This kind of renunciation goes against the current of nearly everything we hear and see in society, in the media, and in mainstream culture. Most of the messages we receive from an early age tell us that our happiness, our success, even our self-worth depends on how much we have, on what we produce, or on how well we perform. We are bombarded by messages like this so continually that our very sense of identity gets tied up with external measures.


When we believe these messages we lose touch with our sense of inner value and begin to judge ourselves based on the externals. This is spiritual poverty: a sad state of affairs indeed. To undertake spiritual practice means to go against the force of all of this conditioning.

Learning How to Let Go                    

How do we know if we’re holding tightly to something? Look at what happens when it changes. We need a reference point to recognize where we’re holding on. And this is where the practices of formal renunciation (precepts, training rules, sense restraint) come in. A form gives us something to push against and notice where we’re stuck.

Anagarika training involves much more than the eight precepts and wearing white. It entails significant changes in appearance, activity, status, role, power, and even comportment – each of which has its challenges and effects.

When I ordained, I gave up a certain degree of autonomy over my time and activities. Everyone in the monastery follows the daily schedule, rising at 4:30 a.m. for morning puja, doing chores, work period, and taking the main meal of the day by 11:00 a.m. Anagarikas are in a role of service, so in addition to the daily routine I often had plenty of work to do managing the kitchen, driving monks to appointments, receiving lay guests, etc.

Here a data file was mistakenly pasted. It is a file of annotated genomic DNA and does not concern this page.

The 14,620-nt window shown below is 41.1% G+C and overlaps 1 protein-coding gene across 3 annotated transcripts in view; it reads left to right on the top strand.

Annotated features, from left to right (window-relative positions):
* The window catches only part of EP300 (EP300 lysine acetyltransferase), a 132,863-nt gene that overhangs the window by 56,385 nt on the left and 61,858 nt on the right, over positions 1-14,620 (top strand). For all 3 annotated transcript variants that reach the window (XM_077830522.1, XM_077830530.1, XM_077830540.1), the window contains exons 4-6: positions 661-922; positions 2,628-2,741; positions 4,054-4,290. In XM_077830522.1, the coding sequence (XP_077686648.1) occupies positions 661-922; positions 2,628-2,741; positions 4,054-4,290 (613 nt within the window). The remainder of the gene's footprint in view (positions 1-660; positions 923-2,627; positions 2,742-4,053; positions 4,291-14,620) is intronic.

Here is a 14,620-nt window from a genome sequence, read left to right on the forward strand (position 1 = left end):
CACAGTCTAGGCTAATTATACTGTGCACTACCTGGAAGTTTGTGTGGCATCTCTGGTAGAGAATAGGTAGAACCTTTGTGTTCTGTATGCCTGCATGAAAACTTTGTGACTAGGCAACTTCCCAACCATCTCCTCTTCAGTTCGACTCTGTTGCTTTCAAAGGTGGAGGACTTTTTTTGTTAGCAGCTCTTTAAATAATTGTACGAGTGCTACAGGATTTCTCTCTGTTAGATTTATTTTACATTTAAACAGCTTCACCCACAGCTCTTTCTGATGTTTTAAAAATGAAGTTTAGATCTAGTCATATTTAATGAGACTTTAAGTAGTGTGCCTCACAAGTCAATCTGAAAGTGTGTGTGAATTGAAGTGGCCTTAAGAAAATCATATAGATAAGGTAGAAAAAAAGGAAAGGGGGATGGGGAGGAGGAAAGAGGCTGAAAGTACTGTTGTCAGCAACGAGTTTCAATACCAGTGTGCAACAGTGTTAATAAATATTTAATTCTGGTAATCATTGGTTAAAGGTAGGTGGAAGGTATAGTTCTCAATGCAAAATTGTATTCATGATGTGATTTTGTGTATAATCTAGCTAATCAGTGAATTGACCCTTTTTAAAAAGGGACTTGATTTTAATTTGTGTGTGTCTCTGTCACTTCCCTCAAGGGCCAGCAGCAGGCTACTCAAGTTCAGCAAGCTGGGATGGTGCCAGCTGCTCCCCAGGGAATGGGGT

The monastery also functions as a hierarchy, and Anaragikas rank at the very bottom. I deferred to those who were senior to me and followed their instructions, including those younger in years or (in some cases) in practice. This gave me ample opportunity to observe how I would get hung up on being right, being in charge, or knowing the best way to do something.

Another facet of monastic training is what’s called “admonishment” (an arcane translation). This is feedback generally about how to follow the form, and occasionally on more sensitive matters of behavior or personality. While the monks aim to do this in as skillful and loving a way as possible, it took some time before I learned how to simply listen to what was offered and say thank you without arguing, explaining, or defending myself. As a white male, conditioned with a degree of entitlement around power, this training was particularly beneficial in learning humility.